In a letter dated 22 August 2005, Norges Bank recommended that the percentage of equities in the benchmark portfolio of the Government Petroleum Fund should be re-evaluated when the framework pertaining to the new Government Pension Fund had been established. As from 1 January 2006, the Petroleum Fund forms part of the Government Pension Fund, as its sub-portfolio Global. Under reference to the Advisory Agreement with Norges Bank, the Ministry of Finance has announced that the equity portion in the said portfolio shall be evaluated in 2006. As per the beginning of 2006, the Government Pension Fund – Global (the "GPFG") represents more than 85 percent of the Government Pension Fund, which percentage will increase over time.
The Storting has laid down a fiscal rule for the Government Pension Fund, to the effect that the spending of capital from the Fund shall normally correspond to the expected real return thereof. The Fund shall make its investments in foreign currency. If it is desirable for the real return to be subject to the minimum possible uncertainty, the investments of the Fund should be made in government inflation-linked bonds or in short-term fixed-income securities. However, one has chosen to assume somewhat more risk in order to increase the expected return. This has been achieved by, inter alia, investing in longer-term fixed-income securities, in bonds with credit risk, and in equities.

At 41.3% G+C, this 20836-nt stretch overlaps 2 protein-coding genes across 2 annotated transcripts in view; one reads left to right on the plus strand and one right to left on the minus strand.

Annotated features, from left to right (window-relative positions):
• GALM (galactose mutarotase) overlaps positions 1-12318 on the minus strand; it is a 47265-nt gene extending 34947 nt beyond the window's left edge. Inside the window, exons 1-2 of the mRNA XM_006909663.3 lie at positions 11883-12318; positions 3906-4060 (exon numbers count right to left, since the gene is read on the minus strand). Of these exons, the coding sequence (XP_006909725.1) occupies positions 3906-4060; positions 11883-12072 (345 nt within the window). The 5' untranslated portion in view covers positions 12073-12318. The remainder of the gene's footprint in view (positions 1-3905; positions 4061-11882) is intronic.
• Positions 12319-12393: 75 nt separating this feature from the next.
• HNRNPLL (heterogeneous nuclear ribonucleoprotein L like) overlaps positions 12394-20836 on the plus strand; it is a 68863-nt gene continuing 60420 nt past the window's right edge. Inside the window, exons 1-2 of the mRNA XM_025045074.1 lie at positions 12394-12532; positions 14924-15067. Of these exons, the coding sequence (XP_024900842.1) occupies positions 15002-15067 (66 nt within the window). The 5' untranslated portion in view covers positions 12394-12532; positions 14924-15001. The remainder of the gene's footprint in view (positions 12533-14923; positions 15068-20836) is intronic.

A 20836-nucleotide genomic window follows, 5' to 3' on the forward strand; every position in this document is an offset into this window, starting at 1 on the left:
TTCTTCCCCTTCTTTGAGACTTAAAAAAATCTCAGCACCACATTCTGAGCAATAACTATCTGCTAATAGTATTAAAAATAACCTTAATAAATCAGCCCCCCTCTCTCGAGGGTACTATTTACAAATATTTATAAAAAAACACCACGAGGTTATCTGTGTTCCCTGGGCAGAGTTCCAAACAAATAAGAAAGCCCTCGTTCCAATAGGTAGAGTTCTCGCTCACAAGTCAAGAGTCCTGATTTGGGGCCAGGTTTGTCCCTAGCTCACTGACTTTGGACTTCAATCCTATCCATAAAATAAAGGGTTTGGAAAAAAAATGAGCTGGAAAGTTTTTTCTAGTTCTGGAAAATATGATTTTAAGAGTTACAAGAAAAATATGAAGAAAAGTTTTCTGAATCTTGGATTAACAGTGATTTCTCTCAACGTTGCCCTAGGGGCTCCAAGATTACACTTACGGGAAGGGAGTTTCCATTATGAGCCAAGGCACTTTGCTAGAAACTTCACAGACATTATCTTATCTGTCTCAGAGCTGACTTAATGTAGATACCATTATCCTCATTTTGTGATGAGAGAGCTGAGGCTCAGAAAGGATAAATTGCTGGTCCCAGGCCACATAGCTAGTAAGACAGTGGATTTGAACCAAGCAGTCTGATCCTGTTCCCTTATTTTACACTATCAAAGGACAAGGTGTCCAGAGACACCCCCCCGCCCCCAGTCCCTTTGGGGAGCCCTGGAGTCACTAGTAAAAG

The percentage invested in equities is the main parameter in determining the risk assumed by the Fund. The equity portion should reflect the owner’s trade-off between expected return and risk. Given that the Fund operates with a long investment horizon, it is the risk relating to the accumulated return over a longer period of time which is relevant.
The 40-percent allocation to equities was established in 1997 (National Budget 1998), and then re-evaluated in 2001 (National Budget 2002). The underlying issue is how much risk the owner of the Fund wishes to assume in order to achieve a higher expected return. The experience garnered in 2002 may be of use when performing such evaluation. In 2002, the return on the Petroleum Fund was distinctly negative, when measured in both international currency and Norwegian kroner. Nevertheless, the fund construction was not seriously questioned, and its long-term investment strategy was not re-examined. The Fund benefited from this by way of good returns on equities in subsequent years. Such experience provides a good foundation for accepting somewhat more risk of suffering weak return performance in individual years, whilst attaching more weight to the long-term purpose of the Fund.